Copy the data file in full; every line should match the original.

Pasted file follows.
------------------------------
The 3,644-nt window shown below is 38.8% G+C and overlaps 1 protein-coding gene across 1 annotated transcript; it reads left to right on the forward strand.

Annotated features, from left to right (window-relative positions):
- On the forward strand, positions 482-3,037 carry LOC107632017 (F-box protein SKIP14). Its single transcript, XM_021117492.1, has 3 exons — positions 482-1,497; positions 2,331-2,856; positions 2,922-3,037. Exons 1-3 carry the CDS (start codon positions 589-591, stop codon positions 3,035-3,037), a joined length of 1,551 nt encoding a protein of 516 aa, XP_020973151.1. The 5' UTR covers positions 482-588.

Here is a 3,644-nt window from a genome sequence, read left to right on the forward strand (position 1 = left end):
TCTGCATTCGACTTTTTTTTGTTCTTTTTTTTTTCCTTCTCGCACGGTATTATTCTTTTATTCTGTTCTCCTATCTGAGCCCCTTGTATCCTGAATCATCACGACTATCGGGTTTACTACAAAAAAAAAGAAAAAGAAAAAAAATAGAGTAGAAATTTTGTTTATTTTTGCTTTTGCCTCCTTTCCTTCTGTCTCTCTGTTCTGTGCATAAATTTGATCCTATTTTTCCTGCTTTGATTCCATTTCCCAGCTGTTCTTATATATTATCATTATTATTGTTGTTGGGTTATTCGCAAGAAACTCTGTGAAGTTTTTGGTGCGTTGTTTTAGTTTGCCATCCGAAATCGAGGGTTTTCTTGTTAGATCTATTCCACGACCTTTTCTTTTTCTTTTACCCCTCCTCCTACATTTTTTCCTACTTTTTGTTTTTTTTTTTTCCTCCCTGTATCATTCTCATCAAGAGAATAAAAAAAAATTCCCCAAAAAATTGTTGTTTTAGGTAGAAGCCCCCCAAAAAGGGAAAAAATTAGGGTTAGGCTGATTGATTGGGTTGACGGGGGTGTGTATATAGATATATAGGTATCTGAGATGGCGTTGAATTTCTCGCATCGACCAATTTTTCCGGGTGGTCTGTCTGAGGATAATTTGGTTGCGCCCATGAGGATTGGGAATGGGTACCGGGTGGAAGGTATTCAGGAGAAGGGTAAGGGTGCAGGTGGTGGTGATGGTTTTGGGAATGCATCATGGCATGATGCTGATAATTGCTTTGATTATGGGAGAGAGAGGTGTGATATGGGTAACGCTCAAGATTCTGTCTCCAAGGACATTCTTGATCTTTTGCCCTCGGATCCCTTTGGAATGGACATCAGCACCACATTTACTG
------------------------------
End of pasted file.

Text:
The 3,644-nt window shown below is 38.8% G+C and overlaps 1 protein-coding gene across 1 annotated transcript; it reads left to right on the forward strand.

Annotated features, from left to right (window-relative positions):
- On the forward strand, positions 482-3,037 carry LOC107632017 (F-box protein SKIP14). Its single transcript, XM_021117492.1, has 3 exons — positions 482-1,497; positions 2,331-2,856; positions 2,922-3,037. Exons 1-3 carry the CDS (start codon positions 589-591, stop codon positions 3,035-3,037), a joined length of 1,551 nt encoding a protein of 516 aa, XP_020973151.1. The 5' UTR covers positions 482-588.

Here is a 3,644-nt window from a genome sequence, read left to right on the forward strand (position 1 = left end):
TCTGCATTCGACTTTTTTTTGTTCTTTTTTTTTTCCTTCTCGCACGGTATTATTCTTTTATTCTGTTCTCCTATCTGAGCCCCTTGTATCCTGAATCATCACGACTATCGGGTTTACTACAAAAAAAAAGAAAAAGAAAAAAAATAGAGTAGAAATTTTGTTTATTTTTGCTTTTGCCTCCTTTCCTTCTGTCTCTCTGTTCTGTGCATAAATTTGATCCTATTTTTCCTGCTTTGATTCCATTTCCCAGCTGTTCTTATATATTATCATTATTATTGTTGTTGGGTTATTCGCAAGAAACTCTGTGAAGTTTTTGGTGCGTTGTTTTAGTTTGCCATCCGAAATCGAGGGTTTTCTTGTTAGATCTATTCCACGACCTTTTCTTTTTCTTTTACCCCTCCTCCTACATTTTTTCCTACTTTTTGTTTTTTTTTTTTCCTCCCTGTATCATTCTCATCAAGAGAATAAAAAAAAATTCCCCAAAAAATTGTTGTTTTAGGTAGAAGCCCCCCAAAAAGGGAAAAAATTAGGGTTAGGCTGATTGATTGGGTTGACGGGGGTGTGTATATAGATATATAGGTATCTGAGATGGCGTTGAATTTCTCGCATCGACCAATTTTTCCGGGTGGTCTGTCTGAGGATAATTTGGTTGCGCCCATGAGGATTGGGAATGGGTACCGGGTGGAAGGTATTCAGGAGAAGGGTAAGGGTGCAGGTGGTGGTGATGGTTTTGGGAATGCATCATGGCATGATGCTGATAATTGCTTTGATTATGGGAGAGAGAGGTGTGATATGGGTAACGCTCAAGATTCTGTCTCCAAGGACATTCTTGATCTTTTGCCCTCGGATCCCTTTGGAATGGACATCAGCACCACATTTACTG